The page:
In Parshas Vayakhel, Hashem fills Betzalel and Ohaliav with the ruach hakodesh, the holy spirit, needed to build the mishkan. As a tradition from our holy ancestors, we know that everything that happens in the Torah is eternally relevant to us down to the very details. The fact that Betzalel and Ohaliav were master craftsmen capable of building the dwelling place for God to rest His Divine Presence in this world of ours, packs a significant message for us in these times fraught with confusion and fear. The Mishkan was the dwelling place of God while the Jewish People were stranded in a desert surrounded by uncertainty. So too, each of us is a Mishkan, a dwelling place for God. Then, as now, we find ourselves in a spiritual desert. Surrounded by enemies both physical and spiritual. Each Jewish Person is a representative of God here in this world. Each of us is a Mishkan in microcosm. As such, each of us is tasked with the same tasks as were Betzalel and Ohaliav: The task of fashioning a mishkan out of ourselves. The Mishkan was spectacular in its beauty. Crafted out of the finest materials requiring the most exacting craftsmanship of which only Betzalel and Ohaliav were capable. So too, each Jewish person, regardless of religious or social background is comprised of the finest spiritual materials requiring the most exacting spiritual craftsmanship, a craftsmanship we are each capable of, by learning Torah and fulfilling the mitzvahs according to halachah.
The Bostoner Rebbe, Rabbi Levi Yitzhok Horowitz, zt”l, told of a college student who, interested in learning about Yiddishkeit, came to speak with him. The Rebbe asked her what she’s studying. She told the Rebbe that she’s studying sculpture. Speaking intuitively from the heart, the Rebbe said to her, “Now you have to sculpt yourself.” After she went on her way the Rebbe was surprised by his own words. But a short time later she returned to the Rebbe, this time seeking instruction for a life of Torah and Mitzvahs. She took the Rebbe’s words to heart and readied to build herself into the Mishkan Hashem intended for her to be, that Hashem intends for each of us to be.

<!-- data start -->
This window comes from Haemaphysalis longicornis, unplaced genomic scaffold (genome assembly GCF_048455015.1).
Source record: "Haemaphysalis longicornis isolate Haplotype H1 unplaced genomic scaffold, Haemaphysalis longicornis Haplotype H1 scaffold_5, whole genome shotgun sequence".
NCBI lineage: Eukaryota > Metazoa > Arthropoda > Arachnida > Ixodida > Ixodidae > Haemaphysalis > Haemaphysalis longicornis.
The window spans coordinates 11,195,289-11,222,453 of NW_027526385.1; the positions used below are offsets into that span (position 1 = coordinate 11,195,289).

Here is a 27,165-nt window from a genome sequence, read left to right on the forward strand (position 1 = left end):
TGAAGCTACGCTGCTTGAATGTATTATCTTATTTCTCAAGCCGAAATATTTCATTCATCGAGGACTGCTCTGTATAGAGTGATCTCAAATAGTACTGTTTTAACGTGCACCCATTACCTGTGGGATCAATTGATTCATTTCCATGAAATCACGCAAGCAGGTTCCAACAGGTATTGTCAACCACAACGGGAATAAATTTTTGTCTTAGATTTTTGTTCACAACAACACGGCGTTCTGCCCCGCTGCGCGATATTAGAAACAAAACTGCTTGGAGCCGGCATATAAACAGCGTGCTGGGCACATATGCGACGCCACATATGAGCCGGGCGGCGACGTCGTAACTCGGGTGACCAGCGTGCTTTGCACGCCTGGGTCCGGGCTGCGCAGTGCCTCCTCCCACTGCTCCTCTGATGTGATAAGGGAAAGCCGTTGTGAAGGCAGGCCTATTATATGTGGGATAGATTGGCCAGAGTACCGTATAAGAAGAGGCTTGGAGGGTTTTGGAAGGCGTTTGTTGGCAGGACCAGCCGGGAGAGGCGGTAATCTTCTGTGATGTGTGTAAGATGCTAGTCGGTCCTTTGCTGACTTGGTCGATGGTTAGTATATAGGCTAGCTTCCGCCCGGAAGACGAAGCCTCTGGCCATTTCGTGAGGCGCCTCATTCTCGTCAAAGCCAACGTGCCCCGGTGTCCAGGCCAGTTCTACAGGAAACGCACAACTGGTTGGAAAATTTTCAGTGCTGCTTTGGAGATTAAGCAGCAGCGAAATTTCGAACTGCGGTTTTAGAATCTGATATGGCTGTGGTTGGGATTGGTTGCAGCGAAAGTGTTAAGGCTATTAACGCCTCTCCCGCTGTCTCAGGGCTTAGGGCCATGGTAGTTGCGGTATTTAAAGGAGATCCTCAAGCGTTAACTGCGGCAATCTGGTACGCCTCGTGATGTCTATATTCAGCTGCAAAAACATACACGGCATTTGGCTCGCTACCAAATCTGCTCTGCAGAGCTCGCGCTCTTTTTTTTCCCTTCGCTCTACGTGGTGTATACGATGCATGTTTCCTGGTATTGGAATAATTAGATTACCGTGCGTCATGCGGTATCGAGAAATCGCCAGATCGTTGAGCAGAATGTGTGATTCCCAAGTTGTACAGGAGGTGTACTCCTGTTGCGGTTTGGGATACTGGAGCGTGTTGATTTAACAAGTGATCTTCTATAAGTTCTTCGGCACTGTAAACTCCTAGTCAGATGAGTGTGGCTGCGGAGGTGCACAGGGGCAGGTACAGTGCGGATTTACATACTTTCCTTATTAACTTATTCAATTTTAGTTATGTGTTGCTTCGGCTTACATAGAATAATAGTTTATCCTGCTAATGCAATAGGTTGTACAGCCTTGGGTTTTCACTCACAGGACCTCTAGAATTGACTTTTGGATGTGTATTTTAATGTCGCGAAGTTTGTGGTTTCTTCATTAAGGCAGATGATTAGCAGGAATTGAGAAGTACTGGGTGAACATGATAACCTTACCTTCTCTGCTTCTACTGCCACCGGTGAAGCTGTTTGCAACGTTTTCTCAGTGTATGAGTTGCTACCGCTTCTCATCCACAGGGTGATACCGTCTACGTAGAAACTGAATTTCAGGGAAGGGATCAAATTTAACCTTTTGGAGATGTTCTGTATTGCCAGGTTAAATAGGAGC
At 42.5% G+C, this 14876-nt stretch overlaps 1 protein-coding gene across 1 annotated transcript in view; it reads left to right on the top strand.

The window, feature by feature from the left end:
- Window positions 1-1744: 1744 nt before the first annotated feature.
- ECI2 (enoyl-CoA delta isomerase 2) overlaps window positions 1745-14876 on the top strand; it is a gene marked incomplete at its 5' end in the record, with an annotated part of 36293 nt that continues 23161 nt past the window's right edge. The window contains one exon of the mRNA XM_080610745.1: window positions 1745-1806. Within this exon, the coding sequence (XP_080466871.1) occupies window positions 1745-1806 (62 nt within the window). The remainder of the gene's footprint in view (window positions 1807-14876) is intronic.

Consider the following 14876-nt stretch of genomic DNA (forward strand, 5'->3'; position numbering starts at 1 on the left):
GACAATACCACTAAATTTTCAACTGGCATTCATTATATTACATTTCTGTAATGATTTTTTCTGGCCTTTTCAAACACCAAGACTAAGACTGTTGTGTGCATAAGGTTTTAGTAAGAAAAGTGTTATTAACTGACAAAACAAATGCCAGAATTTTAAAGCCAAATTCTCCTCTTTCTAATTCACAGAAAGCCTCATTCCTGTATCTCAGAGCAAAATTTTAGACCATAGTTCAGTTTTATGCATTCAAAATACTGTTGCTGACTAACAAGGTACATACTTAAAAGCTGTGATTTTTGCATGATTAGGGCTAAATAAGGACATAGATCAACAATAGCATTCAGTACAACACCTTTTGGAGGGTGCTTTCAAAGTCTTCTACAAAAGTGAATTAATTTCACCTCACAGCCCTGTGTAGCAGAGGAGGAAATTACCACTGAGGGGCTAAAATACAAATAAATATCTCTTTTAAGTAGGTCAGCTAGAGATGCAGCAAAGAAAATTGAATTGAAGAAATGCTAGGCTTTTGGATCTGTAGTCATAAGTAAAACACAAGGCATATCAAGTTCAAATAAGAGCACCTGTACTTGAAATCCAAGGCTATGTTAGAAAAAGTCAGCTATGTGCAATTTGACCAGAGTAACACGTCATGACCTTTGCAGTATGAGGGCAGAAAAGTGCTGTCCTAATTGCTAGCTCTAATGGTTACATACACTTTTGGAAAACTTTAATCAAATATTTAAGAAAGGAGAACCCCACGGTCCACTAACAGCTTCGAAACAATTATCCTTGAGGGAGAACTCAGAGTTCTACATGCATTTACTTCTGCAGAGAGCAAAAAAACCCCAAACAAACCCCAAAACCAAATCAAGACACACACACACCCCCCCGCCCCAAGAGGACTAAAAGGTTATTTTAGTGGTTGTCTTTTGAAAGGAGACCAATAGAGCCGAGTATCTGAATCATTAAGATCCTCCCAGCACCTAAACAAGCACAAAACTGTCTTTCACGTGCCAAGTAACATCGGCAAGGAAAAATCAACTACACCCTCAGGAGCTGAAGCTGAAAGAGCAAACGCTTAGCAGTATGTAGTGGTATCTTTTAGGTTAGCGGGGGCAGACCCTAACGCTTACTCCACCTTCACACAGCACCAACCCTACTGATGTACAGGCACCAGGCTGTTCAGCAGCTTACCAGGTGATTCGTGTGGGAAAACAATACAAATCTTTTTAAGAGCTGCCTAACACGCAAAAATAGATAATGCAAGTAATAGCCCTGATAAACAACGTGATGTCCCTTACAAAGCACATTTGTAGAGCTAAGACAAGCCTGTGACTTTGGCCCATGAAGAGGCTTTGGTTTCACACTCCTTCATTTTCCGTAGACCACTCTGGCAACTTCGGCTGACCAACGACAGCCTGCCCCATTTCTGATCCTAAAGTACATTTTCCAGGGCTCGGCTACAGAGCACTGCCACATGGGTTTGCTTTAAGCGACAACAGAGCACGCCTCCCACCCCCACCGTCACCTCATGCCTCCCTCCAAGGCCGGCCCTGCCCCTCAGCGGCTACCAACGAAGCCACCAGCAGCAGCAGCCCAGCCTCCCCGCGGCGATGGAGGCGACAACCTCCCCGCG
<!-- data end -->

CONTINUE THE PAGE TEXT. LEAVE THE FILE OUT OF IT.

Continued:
A brief thought on Parshas Pekudei: The beams of the Mishkan were too heavy for the bnei Yisroel to erect. So they brought the beams and all the implements of the Mishkan to Moshe Rabbeinu, and Moshe alone erected the Mishkan. Moshe was obviously charged with an impossible task which he carried out nonetheless. How did Moshe do the seemingly impossible? He did the impossible by throwing his lot in with Hashem. And for Hashem, everything is possible and nothing is impossible. This should be a source of comfort for each of us no matter how daunting, no matter how hopeless our predicament and situation. When we throw our lot in with Hashem, there is hope and we find strength. With Hashem, problems become manageable.
Shortly after my wife and I married we hit rough times. During this period we walked into a shop in Williamsburg. The owner, a holocaust survivor, picking up on our difficulties told us, “don’t tell the Abishter how big your tzoris (problems) is, tell your problems how big the Abishter is.” No matter where we find ourselves, let’s remember to throw our lot in with Hashem and to tell our problems how big Hashem is.
Have a great Shabbos,